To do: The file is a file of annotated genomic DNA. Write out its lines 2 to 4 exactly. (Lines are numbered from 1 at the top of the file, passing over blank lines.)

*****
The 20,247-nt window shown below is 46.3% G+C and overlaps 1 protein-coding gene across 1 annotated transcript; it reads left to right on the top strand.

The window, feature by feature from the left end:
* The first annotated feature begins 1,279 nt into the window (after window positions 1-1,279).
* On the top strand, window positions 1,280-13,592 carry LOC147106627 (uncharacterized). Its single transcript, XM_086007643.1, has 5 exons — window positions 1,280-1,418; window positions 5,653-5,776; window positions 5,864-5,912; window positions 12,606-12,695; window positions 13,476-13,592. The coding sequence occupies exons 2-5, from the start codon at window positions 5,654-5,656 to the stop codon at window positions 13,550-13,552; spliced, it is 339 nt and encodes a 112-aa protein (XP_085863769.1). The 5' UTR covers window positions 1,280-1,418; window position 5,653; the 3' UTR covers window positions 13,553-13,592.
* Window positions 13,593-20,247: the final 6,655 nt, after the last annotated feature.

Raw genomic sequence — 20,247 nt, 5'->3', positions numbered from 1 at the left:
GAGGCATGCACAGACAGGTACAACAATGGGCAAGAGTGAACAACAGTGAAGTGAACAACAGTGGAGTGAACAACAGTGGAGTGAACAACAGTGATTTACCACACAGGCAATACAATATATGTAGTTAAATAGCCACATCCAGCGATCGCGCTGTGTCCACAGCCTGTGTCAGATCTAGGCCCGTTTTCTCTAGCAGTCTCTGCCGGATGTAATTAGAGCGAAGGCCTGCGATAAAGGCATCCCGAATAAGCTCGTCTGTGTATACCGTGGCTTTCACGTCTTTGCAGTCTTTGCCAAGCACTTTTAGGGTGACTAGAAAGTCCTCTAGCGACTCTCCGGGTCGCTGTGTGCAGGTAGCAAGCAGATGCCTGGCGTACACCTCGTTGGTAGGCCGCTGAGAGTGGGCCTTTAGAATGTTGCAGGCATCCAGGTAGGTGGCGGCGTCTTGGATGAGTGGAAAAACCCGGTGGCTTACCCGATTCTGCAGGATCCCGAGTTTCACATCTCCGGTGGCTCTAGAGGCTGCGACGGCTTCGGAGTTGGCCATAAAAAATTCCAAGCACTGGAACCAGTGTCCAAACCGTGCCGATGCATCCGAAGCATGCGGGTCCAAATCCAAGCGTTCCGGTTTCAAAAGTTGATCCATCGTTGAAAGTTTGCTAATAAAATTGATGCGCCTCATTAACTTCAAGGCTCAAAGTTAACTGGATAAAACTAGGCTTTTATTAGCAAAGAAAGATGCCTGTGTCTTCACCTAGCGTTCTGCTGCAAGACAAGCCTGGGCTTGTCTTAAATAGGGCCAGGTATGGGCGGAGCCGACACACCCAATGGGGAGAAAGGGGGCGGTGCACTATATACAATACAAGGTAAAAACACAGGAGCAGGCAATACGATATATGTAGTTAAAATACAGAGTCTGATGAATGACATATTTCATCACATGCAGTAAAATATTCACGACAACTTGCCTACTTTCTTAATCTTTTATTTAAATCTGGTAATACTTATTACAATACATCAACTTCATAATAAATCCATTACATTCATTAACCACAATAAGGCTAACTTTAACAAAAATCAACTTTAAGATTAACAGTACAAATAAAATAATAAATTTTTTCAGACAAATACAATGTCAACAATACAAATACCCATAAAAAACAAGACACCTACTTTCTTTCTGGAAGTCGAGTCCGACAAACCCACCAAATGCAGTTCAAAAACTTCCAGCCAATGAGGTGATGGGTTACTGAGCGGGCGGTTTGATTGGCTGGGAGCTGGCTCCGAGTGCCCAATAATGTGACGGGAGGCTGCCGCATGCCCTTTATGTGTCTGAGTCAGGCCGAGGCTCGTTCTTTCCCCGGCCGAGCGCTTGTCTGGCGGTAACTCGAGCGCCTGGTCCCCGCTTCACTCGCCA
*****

The window, feature by feature from the left end:
* The first annotated feature begins 1,279 nt into the window (after window positions 1-1,279).
* On the top strand, window positions 1,280-13,592 carry LOC147106627 (uncharacterized). Its single transcript, XM_086007643.1, has 5 exons — window positions 1,280-1,418; window positions 5,653-5,776; window positions 5,864-5,912; window positions 12,606-12,695; window positions 13,476-13,592. The coding sequence occupies exons 2-5, from the start codon at window positions 5,654-5,656 to the stop codon at window positions 13,550-13,552; spliced, it is 339 nt and encodes a 112-aa protein (XP_085863769.1). The 5' UTR covers window positions 1,280-1,418; window position 5,653; the 3' UTR covers window positions 13,553-13,592.